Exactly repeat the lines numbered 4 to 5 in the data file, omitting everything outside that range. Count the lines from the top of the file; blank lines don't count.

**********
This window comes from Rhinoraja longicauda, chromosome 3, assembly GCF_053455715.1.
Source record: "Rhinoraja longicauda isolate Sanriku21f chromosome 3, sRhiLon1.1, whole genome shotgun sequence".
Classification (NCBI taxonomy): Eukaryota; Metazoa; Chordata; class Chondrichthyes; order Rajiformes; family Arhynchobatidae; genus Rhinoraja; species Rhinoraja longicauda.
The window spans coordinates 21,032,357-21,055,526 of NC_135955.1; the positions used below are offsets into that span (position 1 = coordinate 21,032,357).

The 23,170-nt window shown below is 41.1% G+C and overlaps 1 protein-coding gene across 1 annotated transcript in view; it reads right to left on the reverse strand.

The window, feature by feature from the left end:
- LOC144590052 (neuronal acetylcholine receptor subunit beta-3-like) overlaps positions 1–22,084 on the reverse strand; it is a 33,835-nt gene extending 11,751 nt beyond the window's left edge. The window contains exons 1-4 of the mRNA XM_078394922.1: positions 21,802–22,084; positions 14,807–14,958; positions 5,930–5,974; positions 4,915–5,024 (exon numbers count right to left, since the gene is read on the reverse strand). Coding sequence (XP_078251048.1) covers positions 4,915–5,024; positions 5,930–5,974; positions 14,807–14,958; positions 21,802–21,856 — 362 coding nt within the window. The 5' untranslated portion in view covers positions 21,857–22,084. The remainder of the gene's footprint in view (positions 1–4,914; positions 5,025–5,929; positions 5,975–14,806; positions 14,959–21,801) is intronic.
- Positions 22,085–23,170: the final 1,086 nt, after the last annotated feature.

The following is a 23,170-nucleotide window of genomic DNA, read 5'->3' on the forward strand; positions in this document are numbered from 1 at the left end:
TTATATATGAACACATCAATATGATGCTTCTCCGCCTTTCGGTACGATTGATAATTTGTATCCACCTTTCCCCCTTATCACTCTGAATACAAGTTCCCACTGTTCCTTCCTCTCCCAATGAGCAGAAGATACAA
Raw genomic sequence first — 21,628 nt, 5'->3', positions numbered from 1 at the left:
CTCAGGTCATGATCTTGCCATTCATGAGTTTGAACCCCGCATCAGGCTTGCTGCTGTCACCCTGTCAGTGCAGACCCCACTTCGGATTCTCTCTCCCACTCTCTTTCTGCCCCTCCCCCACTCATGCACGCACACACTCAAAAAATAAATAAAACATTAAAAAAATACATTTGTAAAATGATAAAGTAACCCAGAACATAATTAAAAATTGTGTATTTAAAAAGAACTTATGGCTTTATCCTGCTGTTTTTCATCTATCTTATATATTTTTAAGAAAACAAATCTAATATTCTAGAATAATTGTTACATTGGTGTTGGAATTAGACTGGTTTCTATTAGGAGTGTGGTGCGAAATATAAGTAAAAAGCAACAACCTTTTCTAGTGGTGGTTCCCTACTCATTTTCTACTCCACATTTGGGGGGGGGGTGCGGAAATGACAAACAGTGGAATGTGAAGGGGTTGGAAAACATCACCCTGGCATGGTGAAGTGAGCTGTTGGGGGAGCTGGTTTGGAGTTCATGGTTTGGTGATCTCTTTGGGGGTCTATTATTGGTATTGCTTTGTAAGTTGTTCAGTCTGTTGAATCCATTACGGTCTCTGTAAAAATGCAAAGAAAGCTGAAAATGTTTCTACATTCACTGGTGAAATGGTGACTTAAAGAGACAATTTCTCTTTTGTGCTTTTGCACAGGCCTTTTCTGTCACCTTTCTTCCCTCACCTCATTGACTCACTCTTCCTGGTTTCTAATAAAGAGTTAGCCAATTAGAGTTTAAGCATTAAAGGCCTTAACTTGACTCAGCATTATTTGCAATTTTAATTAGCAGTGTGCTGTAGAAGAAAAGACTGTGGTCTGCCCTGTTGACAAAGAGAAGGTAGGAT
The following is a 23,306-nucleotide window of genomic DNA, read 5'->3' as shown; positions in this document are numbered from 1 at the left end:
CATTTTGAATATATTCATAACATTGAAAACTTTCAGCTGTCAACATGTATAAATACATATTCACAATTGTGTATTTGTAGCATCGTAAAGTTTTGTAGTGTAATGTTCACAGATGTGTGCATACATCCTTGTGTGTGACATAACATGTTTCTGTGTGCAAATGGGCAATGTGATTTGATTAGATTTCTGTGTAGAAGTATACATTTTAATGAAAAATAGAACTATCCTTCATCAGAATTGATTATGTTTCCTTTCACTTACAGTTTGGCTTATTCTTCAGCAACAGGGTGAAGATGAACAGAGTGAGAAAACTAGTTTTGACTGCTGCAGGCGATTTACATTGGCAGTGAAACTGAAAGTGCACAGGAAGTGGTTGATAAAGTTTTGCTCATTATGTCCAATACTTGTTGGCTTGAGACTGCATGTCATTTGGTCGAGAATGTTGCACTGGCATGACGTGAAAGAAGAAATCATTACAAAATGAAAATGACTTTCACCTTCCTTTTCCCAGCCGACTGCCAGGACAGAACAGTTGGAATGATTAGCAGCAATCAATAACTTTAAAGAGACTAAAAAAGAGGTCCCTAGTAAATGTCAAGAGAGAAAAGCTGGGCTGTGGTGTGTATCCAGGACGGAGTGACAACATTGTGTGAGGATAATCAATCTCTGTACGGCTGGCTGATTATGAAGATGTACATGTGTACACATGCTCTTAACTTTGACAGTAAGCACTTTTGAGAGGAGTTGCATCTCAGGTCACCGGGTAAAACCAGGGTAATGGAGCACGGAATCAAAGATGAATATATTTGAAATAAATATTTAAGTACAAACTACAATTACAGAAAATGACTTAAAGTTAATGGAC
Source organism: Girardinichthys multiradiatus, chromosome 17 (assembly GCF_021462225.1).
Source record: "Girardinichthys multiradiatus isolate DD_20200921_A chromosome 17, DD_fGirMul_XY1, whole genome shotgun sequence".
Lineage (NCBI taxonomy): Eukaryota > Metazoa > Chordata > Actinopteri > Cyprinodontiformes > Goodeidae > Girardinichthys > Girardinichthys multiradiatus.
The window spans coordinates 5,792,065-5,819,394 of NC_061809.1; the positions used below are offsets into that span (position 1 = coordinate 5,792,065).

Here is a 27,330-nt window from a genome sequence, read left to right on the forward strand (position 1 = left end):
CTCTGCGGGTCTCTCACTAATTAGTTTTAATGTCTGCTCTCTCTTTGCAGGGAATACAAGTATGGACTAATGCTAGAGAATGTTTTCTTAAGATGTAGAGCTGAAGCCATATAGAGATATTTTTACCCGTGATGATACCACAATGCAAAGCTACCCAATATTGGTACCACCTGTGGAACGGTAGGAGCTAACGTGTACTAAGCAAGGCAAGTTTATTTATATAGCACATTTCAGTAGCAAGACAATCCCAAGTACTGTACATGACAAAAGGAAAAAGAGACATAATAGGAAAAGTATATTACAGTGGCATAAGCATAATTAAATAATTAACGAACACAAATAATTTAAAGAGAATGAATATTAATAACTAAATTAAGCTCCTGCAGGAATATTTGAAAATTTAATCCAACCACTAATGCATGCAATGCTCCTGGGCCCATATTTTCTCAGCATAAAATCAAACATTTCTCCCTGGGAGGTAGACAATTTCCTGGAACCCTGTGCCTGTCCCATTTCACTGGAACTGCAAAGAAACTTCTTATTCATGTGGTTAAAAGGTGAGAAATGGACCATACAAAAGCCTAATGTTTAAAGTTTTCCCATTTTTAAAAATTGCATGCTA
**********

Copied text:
The window spans coordinates 21,032,357-21,055,526 of NC_135955.1; the positions used below are offsets into that span (position 1 = coordinate 21,032,357).

The 23,170-nt window shown below is 41.1% G+C and overlaps 1 protein-coding gene across 1 annotated transcript in view; it reads right to left on the reverse strand.